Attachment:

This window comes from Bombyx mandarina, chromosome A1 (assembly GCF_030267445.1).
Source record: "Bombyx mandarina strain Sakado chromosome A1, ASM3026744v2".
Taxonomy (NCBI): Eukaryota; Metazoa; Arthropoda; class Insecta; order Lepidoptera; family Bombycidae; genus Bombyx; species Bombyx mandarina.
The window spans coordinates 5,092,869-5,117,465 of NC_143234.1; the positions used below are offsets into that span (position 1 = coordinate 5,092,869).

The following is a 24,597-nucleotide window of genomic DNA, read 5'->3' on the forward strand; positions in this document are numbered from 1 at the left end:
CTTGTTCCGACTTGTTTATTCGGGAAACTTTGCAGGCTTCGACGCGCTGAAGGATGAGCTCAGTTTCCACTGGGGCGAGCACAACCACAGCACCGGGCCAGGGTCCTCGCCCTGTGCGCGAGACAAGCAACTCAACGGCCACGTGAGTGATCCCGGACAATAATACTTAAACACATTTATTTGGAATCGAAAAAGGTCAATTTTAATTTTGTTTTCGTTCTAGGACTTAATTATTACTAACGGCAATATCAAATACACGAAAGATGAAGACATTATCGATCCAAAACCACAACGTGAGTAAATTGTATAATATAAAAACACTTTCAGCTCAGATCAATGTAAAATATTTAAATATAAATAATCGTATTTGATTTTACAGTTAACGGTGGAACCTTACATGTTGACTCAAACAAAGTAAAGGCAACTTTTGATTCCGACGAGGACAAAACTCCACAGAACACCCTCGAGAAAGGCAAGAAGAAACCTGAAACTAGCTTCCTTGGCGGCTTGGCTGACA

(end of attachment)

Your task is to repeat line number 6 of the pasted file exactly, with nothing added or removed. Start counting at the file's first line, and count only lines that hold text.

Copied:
CTTGTTCCGACTTGTTTATTCGGGAAACTTTGCAGGCTTCGACGCGCTGAAGGATGAGCTCAGTTTCCACTGGGGCGAGCACAACCACAGCACCGGGCCAGGGTCCTCGCCCTGTGCGCGAGACAAGCAACTCAACGGCCACGTGAGTGATCCCGGACAATAATACTTAAACACATTTATTTGGAATCGAAAAAGGTCAATTTTAATTTTGTTTTCGTTCTAGGACTTAATTATTACTAACGGCAATATCAAATACACGAAAGATGAAGACATTATCGATCCAAAACCACAACGTGAGTAAATTGTATAATATAAAAACACTTTCAGCTCAGATCAATGTAAAATATTTAAATATAAATAATCGTATTTGATTTTACAGTTAACGGTGGAACCTTACATGTTGACTCAAACAAAGTAAAGGCAACTTTTGATTCCGACGAGGACAAAACTCCACAGAACACCCTCGAGAAAGGCAAGAAGAAACCTGAAACTAGCTTCCTTGGCGGCTTGGCTGACA